Psoriasis is a chronic autoimmune condition that affects millions of people worldwide. It is characterized by the rapid buildup of skin cells, resulting in red, scaly patches on the skin’s surface. While psoriasis is not curable, it can be effectively managed with various treatments. In this article, we will delve into what psoriasis is, how it can be treated and managed, and when it is essential to seek help from a dermatologist.
What is Psoriasis?
Psoriasis is a complex condition that primarily affects the skin but can also impact other parts of the body. It occurs when the immune system mistakenly activates the skin cells’ growth cycle, causing them to multiply rapidly. As a result, new skin cells are produced faster than the old ones can be shed, leading to the accumulation of thick, red patches with silvery scales.
Types of Psoriasis:
- Plaque Psoriasis: This is the most common type, accounting for about 80% of cases. It manifests as raised, inflamed patches covered with silver-white scales.
- Guttate Psoriasis: Often triggered by a bacterial or viral infection, this type appears as small, drop-like lesions on the trunk, limbs, and scalp.
- Inverse Psoriasis: Typically found in skin folds, such as the armpits, groin, and under the breasts, this form presents as smooth, red patches.
- Pustular Psoriasis: Characterized by pus-filled blisters surrounded by red skin, it can be localized or generalized, affecting large areas of the body.
- Erythrodermic Psoriasis: This is the rarest and most severe form of psoriasis, causing widespread redness and shedding of the skin.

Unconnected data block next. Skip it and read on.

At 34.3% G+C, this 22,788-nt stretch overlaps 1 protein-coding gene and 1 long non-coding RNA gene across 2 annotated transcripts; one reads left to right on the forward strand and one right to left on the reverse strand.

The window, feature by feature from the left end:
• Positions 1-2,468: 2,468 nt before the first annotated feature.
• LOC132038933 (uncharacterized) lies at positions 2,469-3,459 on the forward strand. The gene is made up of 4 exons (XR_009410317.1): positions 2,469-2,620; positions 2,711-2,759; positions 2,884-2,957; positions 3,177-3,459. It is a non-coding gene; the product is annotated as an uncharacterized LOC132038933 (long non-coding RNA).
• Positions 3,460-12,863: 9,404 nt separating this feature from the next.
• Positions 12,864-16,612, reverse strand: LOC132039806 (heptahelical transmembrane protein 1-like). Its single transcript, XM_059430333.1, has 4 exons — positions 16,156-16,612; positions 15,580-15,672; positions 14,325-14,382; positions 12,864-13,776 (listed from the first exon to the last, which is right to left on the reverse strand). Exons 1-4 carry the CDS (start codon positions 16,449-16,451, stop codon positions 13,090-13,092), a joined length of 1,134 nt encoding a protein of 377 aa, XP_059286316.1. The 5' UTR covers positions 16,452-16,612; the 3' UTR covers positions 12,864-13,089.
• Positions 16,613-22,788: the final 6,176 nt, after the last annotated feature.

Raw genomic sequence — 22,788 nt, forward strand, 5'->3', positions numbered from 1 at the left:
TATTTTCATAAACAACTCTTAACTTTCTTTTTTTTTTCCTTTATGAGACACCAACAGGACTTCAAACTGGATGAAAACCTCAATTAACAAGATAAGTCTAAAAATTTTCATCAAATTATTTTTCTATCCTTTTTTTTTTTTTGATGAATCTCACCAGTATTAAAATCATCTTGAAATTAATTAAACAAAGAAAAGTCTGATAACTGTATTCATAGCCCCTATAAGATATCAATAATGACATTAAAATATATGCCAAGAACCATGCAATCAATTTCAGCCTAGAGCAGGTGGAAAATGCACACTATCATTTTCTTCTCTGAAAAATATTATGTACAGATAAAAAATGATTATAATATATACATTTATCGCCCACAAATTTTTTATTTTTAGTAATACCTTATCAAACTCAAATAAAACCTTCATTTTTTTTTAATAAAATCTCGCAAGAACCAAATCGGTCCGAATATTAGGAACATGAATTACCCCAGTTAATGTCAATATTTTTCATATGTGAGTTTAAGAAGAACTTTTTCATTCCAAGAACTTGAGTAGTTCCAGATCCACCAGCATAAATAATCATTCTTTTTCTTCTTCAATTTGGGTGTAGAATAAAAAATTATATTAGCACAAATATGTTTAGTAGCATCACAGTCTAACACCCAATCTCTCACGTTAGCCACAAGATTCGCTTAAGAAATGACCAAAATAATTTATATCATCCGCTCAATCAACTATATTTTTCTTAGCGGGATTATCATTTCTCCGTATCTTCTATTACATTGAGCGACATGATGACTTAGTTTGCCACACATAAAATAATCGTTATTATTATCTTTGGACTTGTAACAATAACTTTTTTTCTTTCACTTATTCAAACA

Psoriasis Treatment and Management Options
While psoriasis has no definitive cure, there are several treatment and management strategies available to alleviate symptoms, reduce flare-ups, and improve the overall quality of life. The choice of treatment depends on the type and severity of the condition, as well as individual factors. Here at Dermablue, we’re able to help you assess the right treatment options for your psoriasis. Here are some common approaches.
These include creams, ointments, lotions, and shampoos that are applied directly to the affected skin. They often contain corticosteroids, vitamin D analogs, salicylic acid, or coal tar to reduce inflammation and remove scales.
Exposure to controlled amounts of ultraviolet light can help slow down the rapid cell growth in psoriatic skin. Phototherapy can be administered in the form of UVB light, narrowband UVB, or psoralen plus ultraviolet A (PUVA).
For more severe cases, oral or injectable medications may be prescribed to modulate the immune system and reduce inflammation. These medications include methotrexate, cyclosporine, acitretin, and newer biologic drugs.
Certain lifestyle changes can complement medical treatments and improve psoriasis management. These may include stress reduction techniques, regular exercise, maintaining a healthy weight, avoiding triggers like smoking and excessive alcohol consumption, and moisturizing the skin.
When to Seek Help from a Dermatologist
While mild cases of psoriasis can often be managed with over-the-counter treatments, it is crucial to consult a dermatologist when experiencing the following:
- Severe symptoms or rapid worsening of psoriasis.
- Joint pain and swelling, indicating psoriatic arthritis.
- Difficulty performing daily activities due to psoriasis symptoms.
- Development of infections, particularly if accompanied by fever.
- Lack of response to previous treatments or concerns about their side effects.
- Emotional distress or a significant impact on quality of life.
If you’re currently experiencing psoriasis, our DermaBlue experts can help you find ways to manage and treat it. Contact us today to learn more.